Subject: new disklabels - part2
To: None <email@example.com>
From: Leo Weppelman <firstname.lastname@example.org>
Date: 09/17/1999 21:24:34
It has taken me a while, but here is the next episode in the disklabel
update saga. I think I covered the items mentioned in the various
The items below were written with the following guidelines in mind:
- It should be possible to use a generic-disklabel in both kernel and
userland. It should have a 'large' number of partitions. All ports have
the _same_ definition of the generic-disklabel.
- The kernel will be able to convert (at least) the port's native
disklabel from the native to the generic label format (to allow
finding the root partition). This is the current situation.
- There is no necessity for the kernel to support conversion of
generic labels to some native format. This is probably better left
to labeltype specific programs (like mbrlabel).
- There should be COMPAT_1x support of the current userland disklabels.
- Historical behaviour in keeping state of 'internal' disklabels is
The following items are more aimed at the specification/implementation. There
are still question marks at some places...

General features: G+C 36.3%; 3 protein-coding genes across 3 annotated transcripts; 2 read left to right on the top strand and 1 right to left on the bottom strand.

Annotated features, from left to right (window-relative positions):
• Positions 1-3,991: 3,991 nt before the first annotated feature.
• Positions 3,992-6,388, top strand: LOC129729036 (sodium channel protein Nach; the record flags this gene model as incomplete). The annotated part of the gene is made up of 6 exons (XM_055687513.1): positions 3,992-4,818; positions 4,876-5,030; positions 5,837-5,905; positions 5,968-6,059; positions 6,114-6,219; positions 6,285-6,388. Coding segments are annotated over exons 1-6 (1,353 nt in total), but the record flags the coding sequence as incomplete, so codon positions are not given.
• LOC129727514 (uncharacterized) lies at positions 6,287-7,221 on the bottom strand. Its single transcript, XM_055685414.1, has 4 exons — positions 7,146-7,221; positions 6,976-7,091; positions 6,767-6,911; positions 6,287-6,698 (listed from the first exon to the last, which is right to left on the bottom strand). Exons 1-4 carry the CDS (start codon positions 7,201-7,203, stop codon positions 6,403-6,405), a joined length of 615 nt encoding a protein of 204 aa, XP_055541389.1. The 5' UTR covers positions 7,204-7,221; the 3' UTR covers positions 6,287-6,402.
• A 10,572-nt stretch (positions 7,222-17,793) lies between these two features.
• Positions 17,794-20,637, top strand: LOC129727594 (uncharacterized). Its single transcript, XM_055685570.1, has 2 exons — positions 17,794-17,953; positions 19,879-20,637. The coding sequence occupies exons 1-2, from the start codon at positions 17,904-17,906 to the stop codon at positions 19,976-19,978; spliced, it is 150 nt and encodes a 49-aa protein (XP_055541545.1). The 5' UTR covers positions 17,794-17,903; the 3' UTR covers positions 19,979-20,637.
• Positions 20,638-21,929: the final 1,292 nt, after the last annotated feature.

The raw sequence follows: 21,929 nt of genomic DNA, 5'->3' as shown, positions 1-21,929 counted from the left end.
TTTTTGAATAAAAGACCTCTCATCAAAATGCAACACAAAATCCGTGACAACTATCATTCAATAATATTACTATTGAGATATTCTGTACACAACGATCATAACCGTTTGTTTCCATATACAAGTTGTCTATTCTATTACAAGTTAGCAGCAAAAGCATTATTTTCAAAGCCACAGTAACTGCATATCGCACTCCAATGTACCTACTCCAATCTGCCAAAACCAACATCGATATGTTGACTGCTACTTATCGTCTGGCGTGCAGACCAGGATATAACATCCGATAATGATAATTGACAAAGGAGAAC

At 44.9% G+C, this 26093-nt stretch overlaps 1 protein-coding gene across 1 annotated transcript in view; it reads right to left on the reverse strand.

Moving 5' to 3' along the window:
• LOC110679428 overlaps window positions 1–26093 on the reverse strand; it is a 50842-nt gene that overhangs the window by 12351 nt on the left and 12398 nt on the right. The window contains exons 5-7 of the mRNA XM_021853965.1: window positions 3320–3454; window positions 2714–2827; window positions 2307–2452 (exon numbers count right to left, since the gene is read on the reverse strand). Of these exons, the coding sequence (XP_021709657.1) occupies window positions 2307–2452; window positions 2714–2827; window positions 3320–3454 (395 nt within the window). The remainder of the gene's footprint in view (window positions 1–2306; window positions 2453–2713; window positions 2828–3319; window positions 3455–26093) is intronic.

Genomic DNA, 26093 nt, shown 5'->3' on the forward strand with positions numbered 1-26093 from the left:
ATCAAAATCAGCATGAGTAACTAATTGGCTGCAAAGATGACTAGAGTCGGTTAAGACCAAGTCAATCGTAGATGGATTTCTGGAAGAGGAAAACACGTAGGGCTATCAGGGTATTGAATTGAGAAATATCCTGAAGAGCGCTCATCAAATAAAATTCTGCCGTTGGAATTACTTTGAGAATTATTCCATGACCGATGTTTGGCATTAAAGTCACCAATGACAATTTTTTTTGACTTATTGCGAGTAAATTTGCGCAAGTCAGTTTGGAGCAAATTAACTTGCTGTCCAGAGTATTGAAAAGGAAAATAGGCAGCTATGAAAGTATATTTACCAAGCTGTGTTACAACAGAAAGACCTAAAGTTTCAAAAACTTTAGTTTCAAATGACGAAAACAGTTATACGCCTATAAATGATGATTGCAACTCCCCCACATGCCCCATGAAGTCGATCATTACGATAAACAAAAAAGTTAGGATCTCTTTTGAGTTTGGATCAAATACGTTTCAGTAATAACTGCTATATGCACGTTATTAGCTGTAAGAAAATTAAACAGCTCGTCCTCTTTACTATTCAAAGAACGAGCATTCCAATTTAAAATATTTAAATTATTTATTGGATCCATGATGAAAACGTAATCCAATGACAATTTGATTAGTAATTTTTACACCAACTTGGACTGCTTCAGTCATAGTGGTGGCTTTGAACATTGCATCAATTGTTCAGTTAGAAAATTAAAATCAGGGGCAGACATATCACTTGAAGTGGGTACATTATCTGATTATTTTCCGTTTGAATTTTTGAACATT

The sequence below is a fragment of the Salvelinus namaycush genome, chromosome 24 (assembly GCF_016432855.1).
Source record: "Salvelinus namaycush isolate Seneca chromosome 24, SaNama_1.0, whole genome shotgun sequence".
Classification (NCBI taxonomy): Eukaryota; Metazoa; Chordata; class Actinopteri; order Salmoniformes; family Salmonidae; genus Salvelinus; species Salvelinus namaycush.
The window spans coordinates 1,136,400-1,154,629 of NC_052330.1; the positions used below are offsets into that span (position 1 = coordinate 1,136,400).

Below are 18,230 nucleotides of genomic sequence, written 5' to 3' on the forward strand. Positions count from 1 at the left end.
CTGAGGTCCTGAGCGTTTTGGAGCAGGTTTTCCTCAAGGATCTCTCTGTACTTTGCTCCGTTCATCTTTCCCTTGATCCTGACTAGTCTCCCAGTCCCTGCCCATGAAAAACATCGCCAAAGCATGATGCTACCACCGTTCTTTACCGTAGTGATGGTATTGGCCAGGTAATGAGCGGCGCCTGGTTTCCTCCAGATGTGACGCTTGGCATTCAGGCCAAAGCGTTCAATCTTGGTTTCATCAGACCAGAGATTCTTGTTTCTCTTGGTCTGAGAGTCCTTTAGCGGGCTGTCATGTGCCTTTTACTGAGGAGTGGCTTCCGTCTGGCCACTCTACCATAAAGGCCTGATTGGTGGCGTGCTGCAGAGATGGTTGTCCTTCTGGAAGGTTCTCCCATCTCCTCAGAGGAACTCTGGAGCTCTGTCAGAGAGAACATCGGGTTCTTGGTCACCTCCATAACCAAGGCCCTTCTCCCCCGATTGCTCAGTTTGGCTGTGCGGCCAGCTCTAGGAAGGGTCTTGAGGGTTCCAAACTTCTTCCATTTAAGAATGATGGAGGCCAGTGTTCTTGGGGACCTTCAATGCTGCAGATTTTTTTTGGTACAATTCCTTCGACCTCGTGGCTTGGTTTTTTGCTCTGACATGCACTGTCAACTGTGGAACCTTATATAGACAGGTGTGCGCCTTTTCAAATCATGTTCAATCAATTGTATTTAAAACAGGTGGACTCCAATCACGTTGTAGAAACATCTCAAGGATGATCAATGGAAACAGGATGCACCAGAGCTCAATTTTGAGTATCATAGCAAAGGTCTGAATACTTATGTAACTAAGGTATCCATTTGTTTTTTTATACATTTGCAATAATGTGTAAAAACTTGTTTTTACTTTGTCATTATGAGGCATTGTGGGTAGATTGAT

* The basis of the generic-label is the current dislabel definition
(as defined in 'include/disklabel.h'). The additions are:
- 52 (2*26 == [a-zA-Z]) partitions (MAX_GENERIC_PARTITIONS)
- 'sticky' member.
- 'labeltype' (UNKNOWN/MBR/AHDI/RDB)
* The generic label will be the label stored in dk_label and thus is
the `in-core' label. This allows the virtual disk drivers to use
the new label format.
* The semantics of kern.maxpartitions and (the should be kernel only)
define MAXPARTITIONS is: The maximum number of partitions allowed on
a _native_ disk.
Note: it might even make sense to make this device dependent. When the
kernel supports multiple label types. Or drop it alltogether.
* Sticky labels
Labels are _not_ sticky by default. The in-core label will be dropped
on the last close of the disk device unless it's sticky. A label can
be made sticky by setting the 'sticky' member of the generic-disklabel
and activate the label by either a DIOCSDINFO or DIOCWDINFO ioctl. The
sticky-flag can be cleared in a simular way (usually DIOCSDINFO only).
The flag will also be dropped when a media change is detected.
* When a device is opened, the kernel checks the label. If the kernel
recognizes the label _and_ there is no sticky label, the kernel will
update the in-core label.
* setting the on-disk label
- When the argument of the ioctl is a generic-label that cannot be
converted -> fail [ what about errors??? ]
- Also update the in-core label & drop sticky bit.
- Does is make sense to allow the passing and updating of 'specific'
labels? My opinion is 'no', this better handled outside the kernel.
* The ioctl-interface
- provide COMPAT_1x
- When only the generic label can be passed - keep it as it is
(pass the structure).
- When also the various 'native' labels have to be passed to the
kernel, passing a structure with size/pointer/type and a following
copyin/copyout looks to be the better solution.